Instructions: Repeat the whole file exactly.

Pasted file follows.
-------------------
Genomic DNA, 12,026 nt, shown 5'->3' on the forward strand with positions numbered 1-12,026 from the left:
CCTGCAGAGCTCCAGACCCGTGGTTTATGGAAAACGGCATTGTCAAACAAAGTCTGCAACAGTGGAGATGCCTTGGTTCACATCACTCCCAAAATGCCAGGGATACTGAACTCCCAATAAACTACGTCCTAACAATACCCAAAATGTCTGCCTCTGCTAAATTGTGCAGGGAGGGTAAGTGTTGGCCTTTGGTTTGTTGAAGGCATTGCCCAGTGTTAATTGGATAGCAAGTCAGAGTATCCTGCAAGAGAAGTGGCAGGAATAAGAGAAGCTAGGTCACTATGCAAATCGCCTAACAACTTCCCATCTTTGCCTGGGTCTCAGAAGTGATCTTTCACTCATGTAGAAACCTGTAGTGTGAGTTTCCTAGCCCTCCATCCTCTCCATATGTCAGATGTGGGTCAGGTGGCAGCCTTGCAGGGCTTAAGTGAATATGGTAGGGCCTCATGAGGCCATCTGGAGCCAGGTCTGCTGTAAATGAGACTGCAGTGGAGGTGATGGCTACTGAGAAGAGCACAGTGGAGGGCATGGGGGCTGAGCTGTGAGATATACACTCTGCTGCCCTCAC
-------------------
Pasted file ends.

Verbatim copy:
Genomic DNA, 12,026 nt, shown 5'->3' on the forward strand with positions numbered 1-12,026 from the left:
CCTGCAGAGCTCCAGACCCGTGGTTTATGGAAAACGGCATTGTCAAACAAAGTCTGCAACAGTGGAGATGCCTTGGTTCACATCACTCCCAAAATGCCAGGGATACTGAACTCCCAATAAACTACGTCCTAACAATACCCAAAATGTCTGCCTCTGCTAAATTGTGCAGGGAGGGTAAGTGTTGGCCTTTGGTTTGTTGAAGGCATTGCCCAGTGTTAATTGGATAGCAAGTCAGAGTATCCTGCAAGAGAAGTGGCAGGAATAAGAGAAGCTAGGTCACTATGCAAATCGCCTAACAACTTCCCATCTTTGCCTGGGTCTCAGAAGTGATCTTTCACTCATGTAGAAACCTGTAGTGTGAGTTTCCTAGCCCTCCATCCTCTCCATATGTCAGATGTGGGTCAGGTGGCAGCCTTGCAGGGCTTAAGTGAATATGGTAGGGCCTCATGAGGCCATCTGGAGCCAGGTCTGCTGTAAATGAGACTGCAGTGGAGGTGATGGCTACTGAGAAGAGCACAGTGGAGGGCATGGGGGCTGAGCTGTGAGATATACACTCTGCTGCCCTCAC